Kevin Biggar, adventurer and writer, was a strategy consultant with The Boston Consulting Group before he decided to take part in the world’s toughest endurance event, the Trans-Atlantic Rowing Race, with fellow adventurer Jamie Fitzgerald. The incredible story of Kevin’s transformation from couch potato to world record-holder is told in The Oarsome Adventures of a Fat Boy Rower, which was awarded the Sunday Star Times Sports Book of the Year 2008.
His next adventure saw him and Jamie trekking unsupported to the South Pole, and Escape to the Pole tells that story. Kevin went on to host the popular TV series First Crossings, where he and Jamie re-create some epic first crossings in rugged settings. He’s now an Auckland-based motivational speaker who presents at industry conferences and corporate events around New Zealand and Australia. He speaks about how to take on large challenges, improve teamwork and get the most out of yourself and your team. See www.kevinbiggar.co.nz.
Kevin’s professional career has included working in problem-solving, consulting and strategy roles at the Treasury and with large multinationals like The Boston Consulting Group, as well as small businesses and more recently as the CEO of a software start-up company. This varied background, combined with the universal appeal of his adventure stories, means he is able to relate to a wide variety of audiences, ages and at all levels from the board to CEOs to frontline staff.
Reviewing Escape to the Pole in The Bay Chronicle,the reviewer wrote: ‘What could be a blow-by-blow account of sheer slog is turned into an absorbing, exciting tale by the sheer quality of the writing.’ She praised it as ‘the ultimate in New Zealand writing’, saying that she could not ‘think of a category of person who would not be captivated by this book’. Beattie’s Blog was impressed with the way ‘the wealth of historical sources’, including extracts from the diary of that polar explorer of the Golden Age, Robert Falcon Scott, on his final, fatal expedition, finds the writers ‘unwillingly recreating and reliving some of the most dramatic moments of Scott’s last expedition’, thus giving the reader ‘a unique perspective in the circumstances surrounding his tragic death’. Nonetheless, he concludes that Biggar’s characteristic ‘whimsical, informative, entertaining style … puts a modern human face on a classic boy’s own adventure story with a romantic twist’.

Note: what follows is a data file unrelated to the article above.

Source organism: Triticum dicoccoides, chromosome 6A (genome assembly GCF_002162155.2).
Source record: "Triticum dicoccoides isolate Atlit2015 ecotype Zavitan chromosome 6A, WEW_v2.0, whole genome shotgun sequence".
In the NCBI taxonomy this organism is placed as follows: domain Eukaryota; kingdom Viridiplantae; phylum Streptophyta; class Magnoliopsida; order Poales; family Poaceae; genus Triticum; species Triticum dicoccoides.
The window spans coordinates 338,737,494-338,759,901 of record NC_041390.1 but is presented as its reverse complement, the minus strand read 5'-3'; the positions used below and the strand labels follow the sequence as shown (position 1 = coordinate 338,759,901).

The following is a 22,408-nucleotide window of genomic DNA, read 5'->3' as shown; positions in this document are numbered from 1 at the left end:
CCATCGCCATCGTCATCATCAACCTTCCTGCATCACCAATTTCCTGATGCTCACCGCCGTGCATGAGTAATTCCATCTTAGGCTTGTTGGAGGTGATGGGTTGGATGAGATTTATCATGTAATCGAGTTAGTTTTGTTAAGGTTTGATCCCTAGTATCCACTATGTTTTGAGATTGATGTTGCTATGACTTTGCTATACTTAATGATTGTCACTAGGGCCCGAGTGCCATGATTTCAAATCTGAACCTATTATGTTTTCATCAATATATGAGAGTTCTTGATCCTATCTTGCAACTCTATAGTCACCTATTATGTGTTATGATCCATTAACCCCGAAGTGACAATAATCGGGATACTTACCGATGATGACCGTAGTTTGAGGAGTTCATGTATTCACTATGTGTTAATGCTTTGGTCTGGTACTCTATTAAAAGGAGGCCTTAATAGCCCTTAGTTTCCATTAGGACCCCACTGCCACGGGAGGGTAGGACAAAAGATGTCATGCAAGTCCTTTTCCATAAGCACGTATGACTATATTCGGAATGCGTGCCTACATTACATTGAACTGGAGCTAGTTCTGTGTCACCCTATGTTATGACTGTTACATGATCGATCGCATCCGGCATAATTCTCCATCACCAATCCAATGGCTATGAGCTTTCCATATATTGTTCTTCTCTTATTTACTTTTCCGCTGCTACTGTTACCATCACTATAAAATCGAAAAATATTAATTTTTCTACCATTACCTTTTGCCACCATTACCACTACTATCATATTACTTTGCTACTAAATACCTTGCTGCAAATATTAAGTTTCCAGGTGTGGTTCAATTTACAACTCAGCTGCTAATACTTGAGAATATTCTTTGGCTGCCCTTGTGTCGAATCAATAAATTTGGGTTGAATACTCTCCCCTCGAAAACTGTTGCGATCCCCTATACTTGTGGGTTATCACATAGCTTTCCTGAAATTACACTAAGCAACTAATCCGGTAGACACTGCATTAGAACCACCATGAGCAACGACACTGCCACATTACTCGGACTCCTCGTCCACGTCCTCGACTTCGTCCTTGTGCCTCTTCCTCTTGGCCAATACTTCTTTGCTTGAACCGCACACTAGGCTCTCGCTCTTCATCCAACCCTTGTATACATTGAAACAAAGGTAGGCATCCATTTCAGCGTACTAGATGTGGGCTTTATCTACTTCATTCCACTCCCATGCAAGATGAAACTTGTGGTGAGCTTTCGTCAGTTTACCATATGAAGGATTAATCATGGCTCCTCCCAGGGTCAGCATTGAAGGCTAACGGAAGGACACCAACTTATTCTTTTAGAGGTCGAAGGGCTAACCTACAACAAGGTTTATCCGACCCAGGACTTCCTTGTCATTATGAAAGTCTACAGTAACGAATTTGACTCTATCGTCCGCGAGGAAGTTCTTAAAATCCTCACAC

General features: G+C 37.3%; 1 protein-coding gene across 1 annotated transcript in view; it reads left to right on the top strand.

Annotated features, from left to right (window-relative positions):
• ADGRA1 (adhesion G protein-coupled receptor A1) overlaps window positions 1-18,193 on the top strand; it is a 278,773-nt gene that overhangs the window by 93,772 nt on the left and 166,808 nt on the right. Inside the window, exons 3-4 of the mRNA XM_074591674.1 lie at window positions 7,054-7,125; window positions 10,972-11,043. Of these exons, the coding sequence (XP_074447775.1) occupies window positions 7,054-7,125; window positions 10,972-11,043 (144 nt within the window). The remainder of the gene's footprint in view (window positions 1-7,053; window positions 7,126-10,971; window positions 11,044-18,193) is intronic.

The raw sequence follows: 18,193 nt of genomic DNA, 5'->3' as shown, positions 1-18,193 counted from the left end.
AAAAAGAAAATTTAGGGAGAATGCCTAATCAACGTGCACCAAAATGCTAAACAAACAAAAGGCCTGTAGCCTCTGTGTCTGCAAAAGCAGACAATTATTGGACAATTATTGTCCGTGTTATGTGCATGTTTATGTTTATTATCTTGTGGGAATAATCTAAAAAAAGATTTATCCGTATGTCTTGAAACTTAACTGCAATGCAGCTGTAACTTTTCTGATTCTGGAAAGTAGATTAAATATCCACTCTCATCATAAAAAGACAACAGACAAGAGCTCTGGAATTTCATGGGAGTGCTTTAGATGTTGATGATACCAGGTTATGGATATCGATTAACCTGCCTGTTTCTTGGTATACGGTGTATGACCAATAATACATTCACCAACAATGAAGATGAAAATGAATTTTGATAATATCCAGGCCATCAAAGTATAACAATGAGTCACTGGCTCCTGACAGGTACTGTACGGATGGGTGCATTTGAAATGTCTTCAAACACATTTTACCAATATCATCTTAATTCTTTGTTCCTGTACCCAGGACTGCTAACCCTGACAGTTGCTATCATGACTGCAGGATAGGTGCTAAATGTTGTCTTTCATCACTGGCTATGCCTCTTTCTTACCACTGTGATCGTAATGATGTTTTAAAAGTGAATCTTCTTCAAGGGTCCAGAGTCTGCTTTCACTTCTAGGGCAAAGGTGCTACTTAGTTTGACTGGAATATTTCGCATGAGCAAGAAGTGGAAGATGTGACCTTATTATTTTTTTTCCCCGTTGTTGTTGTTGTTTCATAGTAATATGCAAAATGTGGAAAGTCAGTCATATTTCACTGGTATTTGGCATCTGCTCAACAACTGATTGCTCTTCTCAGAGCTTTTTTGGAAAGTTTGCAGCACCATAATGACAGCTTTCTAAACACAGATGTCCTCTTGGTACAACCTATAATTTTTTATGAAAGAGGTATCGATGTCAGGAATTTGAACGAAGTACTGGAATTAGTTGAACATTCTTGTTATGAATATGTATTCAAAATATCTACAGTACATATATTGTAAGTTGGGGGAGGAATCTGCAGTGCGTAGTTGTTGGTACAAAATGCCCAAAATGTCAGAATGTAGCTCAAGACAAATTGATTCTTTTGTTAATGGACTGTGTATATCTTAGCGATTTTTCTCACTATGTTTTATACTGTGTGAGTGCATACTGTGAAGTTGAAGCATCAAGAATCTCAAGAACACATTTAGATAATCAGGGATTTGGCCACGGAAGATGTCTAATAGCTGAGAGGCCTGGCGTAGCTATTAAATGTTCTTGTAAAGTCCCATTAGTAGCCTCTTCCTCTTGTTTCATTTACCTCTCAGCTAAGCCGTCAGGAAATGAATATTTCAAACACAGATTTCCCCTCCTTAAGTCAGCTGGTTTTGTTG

NZ Doctor wrote that the ‘writing is honest, understated, laid-back and funny’ but the ‘poignant history [of polar exploration] is not lost on the pair’ and ‘behind their easygoing manner was a touching respect for those who had gone before them , combined with a shared wariness of the deadly environment’.The Ashburton Weekend Guardian found that the ‘vivid descriptions of life on the ice … takes hold of the reader and doesn’t let slip’.